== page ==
Today, we have situations where it is hard to maintain genetically diverse populations in dog breeds. Crossbreeding is not allowed in any of the established registries, and the blood purity cult won’t allow such heresy to go without fatwas. Dogs that are born through crossbreeding may only participate in competitions if they are spayed or neutered, and their genes never contribute to the next populations. There are some exceptions to the blood purity cult, like the Dalmatian backcross project and the use of Central Asian tazis in the UKC saluki. But in general, blood purity is seen as an ideal. Further, many dogs that are purchased from breeders are given spay-neuter contracts, and more and more municipalities are passing mandatory spay and neuter.

All of these factors are pushing dogs into more and more genetically depauperate populations that, over time, will become less healthy– regardless of what sort of culling and “selecting against disease” continues to happen within the system.

Sheep were lucky.  Because almost every sheep that exists today has some practical purpose, there was never a big push to turn them into fancy animals. By the time of the Industrial Revolution, the bulk of dogs in the West were no longer needed for anything, except as sporting animals and objects of conspicuous consumption. And those factors led to the big push to “improve” them through “scientific” breeding, which was often little more than inbreeding or very tight linebreeding.

Perhaps the best juxtaposition of two dogs that can explain what happens when dogs from genetically diverse populations become “improved breeds” can be found in AKC salukis and tazis from Central Asia. Tazis from Central Asia can live into their twenties, but the average lifespan of a Western breed saluki is something in the 11 to 12 year range.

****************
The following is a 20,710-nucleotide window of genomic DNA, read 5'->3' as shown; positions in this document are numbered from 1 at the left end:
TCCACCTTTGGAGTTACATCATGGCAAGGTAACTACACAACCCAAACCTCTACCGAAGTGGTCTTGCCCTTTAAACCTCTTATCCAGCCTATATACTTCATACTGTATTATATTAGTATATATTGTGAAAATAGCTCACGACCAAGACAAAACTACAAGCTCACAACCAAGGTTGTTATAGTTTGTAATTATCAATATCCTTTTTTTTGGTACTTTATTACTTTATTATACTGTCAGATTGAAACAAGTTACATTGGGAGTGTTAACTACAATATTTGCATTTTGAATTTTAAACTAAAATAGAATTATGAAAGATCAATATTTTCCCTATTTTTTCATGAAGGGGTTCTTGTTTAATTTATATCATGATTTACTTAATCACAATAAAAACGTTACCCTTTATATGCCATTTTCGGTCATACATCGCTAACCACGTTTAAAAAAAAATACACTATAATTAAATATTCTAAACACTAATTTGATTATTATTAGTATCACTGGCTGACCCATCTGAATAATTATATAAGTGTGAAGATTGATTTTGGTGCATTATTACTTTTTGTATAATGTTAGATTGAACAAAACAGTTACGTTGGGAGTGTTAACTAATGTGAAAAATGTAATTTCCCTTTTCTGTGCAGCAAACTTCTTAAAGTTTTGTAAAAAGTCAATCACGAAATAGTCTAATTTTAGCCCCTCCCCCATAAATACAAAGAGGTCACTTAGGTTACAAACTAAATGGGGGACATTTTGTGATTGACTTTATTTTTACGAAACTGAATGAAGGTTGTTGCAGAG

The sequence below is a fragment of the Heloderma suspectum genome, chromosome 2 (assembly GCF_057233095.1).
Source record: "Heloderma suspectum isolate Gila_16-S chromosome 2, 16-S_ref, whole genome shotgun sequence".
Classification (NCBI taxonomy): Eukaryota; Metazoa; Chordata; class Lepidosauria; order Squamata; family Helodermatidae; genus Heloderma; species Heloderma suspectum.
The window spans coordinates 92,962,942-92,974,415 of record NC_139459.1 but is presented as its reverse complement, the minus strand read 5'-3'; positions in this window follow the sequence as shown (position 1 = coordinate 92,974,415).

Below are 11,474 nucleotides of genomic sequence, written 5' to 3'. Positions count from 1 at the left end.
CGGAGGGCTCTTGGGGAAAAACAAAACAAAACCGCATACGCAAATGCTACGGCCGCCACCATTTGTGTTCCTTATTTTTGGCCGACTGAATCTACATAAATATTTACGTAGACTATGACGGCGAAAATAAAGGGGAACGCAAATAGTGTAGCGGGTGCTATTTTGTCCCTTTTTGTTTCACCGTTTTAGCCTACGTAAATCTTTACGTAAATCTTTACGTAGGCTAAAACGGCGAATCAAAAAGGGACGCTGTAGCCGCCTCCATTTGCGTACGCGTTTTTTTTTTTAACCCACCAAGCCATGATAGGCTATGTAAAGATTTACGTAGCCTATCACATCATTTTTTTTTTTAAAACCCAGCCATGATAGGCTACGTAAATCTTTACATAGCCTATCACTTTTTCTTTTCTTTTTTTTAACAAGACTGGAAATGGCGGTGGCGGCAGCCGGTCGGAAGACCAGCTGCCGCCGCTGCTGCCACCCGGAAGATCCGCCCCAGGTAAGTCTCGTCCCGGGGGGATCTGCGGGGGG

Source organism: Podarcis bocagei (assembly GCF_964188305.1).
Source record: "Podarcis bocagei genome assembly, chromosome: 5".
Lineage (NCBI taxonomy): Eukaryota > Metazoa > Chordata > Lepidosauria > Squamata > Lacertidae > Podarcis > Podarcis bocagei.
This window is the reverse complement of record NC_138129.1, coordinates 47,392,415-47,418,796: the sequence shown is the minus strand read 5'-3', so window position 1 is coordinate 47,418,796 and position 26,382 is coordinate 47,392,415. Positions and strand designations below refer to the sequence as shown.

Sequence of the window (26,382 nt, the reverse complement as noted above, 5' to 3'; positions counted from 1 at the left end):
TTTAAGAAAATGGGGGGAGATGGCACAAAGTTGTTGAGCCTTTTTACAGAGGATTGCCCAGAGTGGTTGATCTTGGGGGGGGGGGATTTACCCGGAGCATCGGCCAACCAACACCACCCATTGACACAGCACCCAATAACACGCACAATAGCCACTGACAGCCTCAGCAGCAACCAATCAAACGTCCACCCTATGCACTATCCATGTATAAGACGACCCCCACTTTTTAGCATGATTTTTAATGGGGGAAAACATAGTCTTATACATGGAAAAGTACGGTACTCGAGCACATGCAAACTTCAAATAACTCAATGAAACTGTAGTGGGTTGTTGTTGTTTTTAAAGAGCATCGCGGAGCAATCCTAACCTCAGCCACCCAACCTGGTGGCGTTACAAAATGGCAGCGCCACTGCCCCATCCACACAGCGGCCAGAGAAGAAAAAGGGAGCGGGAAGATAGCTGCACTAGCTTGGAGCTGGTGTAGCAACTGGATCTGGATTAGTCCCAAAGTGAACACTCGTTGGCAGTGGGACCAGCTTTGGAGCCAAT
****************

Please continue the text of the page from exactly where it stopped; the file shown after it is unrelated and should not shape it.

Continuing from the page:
The tazi was developed from a genetically diverse population, while the saluki is a Western cutting off of dogs of that general type into something called a breed.

If dog breeds had been able to continue on as selectively bred from diverse populations in the West, the results would have been different.

For the very simple reason that large predators tend to exist at lower densities than their prey, fewer wolves would have been involved in dog domestication than would wild sheep have been involved in their domestication– at least in the initial stages. However, over time, we could be talking about a large number of wolves working their way into the dog population, so it may have been a wash.

But sheep very clearly show us that we don’t have to inbreed to create and maintain breeds.